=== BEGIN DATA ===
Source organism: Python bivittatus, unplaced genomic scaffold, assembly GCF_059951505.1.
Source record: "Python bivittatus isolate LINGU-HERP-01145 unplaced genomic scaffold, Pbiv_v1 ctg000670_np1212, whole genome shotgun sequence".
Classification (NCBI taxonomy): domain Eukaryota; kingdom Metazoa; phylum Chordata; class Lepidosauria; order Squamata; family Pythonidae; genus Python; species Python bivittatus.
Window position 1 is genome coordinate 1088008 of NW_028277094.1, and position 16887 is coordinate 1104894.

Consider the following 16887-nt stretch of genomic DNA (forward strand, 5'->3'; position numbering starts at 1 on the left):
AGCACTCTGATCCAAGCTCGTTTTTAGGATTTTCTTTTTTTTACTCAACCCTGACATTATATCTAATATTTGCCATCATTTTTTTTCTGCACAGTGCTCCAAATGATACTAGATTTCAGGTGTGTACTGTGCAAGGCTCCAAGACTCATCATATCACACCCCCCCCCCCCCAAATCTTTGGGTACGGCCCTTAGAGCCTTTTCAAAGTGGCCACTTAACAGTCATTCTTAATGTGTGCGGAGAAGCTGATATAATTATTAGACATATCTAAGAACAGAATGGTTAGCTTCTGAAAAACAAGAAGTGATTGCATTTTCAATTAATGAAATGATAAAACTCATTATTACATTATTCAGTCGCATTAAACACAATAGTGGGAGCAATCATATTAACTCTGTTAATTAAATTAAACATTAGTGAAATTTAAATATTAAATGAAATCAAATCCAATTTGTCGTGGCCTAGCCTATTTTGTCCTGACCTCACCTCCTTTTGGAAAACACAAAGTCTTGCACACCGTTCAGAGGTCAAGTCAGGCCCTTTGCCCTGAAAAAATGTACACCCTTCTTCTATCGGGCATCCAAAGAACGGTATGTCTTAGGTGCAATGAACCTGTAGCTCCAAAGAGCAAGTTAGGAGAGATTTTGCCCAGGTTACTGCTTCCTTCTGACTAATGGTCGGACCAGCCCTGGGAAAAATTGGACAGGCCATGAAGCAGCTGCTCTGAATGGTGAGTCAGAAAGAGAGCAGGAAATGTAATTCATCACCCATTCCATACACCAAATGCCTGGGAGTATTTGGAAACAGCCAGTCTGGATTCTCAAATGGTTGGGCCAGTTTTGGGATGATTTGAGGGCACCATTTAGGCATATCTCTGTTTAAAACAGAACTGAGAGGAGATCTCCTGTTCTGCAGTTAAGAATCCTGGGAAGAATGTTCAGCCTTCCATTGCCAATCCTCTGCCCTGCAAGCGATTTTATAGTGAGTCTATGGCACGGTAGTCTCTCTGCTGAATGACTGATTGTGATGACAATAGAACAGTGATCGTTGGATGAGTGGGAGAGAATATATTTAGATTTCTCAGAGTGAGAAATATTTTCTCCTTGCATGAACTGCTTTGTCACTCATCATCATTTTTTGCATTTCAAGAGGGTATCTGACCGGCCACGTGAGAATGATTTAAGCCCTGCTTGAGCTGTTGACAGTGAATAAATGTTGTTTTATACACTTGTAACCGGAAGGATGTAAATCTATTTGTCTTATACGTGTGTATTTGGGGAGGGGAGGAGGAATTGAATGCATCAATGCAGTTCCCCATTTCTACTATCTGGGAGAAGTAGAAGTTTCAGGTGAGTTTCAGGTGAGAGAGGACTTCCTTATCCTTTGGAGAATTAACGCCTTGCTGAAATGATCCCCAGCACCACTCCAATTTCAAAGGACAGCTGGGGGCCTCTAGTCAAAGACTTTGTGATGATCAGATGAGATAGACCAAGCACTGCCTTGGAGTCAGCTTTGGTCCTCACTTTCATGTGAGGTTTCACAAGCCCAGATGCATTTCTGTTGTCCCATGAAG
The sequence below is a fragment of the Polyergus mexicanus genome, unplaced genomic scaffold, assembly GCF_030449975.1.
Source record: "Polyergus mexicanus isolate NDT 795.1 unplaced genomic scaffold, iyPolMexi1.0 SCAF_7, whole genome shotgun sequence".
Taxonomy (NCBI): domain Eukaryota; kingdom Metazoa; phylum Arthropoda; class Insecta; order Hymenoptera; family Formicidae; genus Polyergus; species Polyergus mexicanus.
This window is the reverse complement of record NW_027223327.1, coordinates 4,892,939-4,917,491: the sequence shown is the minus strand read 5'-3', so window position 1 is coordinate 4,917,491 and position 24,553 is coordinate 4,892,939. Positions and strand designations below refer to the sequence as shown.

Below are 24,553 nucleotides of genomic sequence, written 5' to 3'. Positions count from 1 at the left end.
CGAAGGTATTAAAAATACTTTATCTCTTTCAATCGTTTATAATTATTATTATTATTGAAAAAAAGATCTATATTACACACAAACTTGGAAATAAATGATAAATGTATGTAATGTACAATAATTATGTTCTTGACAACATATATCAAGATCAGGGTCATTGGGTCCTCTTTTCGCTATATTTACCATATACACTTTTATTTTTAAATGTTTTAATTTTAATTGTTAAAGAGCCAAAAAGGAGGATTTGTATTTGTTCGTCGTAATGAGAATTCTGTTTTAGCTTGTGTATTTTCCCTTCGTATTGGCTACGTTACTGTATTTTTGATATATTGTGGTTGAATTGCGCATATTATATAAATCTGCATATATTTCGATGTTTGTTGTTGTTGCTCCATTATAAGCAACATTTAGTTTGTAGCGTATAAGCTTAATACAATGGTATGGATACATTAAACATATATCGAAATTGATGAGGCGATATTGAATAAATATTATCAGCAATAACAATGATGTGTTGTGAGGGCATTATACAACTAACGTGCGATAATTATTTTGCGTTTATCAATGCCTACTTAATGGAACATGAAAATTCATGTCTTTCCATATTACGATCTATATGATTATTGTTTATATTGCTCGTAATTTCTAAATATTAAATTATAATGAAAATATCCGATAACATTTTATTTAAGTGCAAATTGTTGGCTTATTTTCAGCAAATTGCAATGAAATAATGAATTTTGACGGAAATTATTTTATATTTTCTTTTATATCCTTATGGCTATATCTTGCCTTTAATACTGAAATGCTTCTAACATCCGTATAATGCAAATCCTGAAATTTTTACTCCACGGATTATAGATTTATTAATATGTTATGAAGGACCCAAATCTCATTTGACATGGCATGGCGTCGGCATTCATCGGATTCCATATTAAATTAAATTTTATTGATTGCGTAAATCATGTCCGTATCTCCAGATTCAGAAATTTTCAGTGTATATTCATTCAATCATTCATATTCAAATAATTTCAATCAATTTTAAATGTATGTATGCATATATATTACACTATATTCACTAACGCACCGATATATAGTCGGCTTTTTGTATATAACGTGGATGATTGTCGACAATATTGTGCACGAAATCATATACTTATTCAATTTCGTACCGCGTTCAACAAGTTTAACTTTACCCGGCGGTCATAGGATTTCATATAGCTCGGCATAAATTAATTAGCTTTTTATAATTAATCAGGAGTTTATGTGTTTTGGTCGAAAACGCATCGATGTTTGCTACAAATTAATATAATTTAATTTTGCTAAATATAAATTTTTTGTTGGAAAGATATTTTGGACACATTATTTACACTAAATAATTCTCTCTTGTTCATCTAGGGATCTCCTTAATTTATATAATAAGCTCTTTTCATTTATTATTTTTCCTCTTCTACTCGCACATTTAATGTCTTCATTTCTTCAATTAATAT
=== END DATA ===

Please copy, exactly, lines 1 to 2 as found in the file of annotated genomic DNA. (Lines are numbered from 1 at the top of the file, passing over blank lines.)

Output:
Source organism: Python bivittatus, unplaced genomic scaffold, assembly GCF_059951505.1.
Source record: "Python bivittatus isolate LINGU-HERP-01145 unplaced genomic scaffold, Pbiv_v1 ctg000670_np1212, whole genome shotgun sequence".